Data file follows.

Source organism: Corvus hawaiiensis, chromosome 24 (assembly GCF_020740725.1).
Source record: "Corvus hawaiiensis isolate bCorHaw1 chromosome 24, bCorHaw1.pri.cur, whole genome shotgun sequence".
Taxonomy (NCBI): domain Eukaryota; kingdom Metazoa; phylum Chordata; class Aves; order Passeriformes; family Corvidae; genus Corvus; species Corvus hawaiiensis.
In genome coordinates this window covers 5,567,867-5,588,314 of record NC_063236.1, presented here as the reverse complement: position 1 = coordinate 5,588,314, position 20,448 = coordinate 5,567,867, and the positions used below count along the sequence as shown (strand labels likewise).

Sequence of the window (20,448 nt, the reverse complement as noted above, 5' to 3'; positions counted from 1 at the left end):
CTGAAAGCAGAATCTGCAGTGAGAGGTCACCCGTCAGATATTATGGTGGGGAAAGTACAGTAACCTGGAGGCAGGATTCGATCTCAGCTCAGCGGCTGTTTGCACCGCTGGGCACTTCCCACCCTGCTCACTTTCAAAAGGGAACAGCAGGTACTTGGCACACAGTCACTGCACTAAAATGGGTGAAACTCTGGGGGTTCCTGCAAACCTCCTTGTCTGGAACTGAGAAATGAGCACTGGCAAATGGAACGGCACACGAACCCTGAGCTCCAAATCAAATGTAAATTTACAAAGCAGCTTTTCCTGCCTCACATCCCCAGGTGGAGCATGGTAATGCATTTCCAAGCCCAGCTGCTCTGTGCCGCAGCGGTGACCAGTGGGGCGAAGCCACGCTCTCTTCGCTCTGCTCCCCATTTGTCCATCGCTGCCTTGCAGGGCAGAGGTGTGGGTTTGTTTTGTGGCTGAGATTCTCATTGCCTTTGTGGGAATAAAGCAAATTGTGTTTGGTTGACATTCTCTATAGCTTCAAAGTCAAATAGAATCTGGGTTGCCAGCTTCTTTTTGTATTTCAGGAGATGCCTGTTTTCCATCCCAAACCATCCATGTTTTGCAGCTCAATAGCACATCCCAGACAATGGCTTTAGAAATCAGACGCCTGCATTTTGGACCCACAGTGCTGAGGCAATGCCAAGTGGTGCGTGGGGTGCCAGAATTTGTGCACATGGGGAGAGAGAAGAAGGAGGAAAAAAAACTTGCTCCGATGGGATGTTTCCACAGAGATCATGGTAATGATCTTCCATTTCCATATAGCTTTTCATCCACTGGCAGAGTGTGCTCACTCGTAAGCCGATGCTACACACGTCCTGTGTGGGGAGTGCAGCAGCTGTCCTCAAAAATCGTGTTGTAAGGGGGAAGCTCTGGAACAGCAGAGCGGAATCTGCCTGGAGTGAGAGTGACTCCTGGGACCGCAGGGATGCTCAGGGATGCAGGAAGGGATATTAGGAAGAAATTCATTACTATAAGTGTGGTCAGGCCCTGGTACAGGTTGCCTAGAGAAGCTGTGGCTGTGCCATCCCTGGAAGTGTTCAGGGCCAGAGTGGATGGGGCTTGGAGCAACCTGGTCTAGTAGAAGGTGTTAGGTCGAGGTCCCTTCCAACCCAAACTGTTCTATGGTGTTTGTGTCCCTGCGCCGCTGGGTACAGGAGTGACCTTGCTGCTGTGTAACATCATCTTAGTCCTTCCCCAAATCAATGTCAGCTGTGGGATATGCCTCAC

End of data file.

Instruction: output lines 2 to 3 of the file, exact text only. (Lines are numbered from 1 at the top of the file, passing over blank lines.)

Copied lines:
Source record: "Corvus hawaiiensis isolate bCorHaw1 chromosome 24, bCorHaw1.pri.cur, whole genome shotgun sequence".
Taxonomy (NCBI): domain Eukaryota; kingdom Metazoa; phylum Chordata; class Aves; order Passeriformes; family Corvidae; genus Corvus; species Corvus hawaiiensis.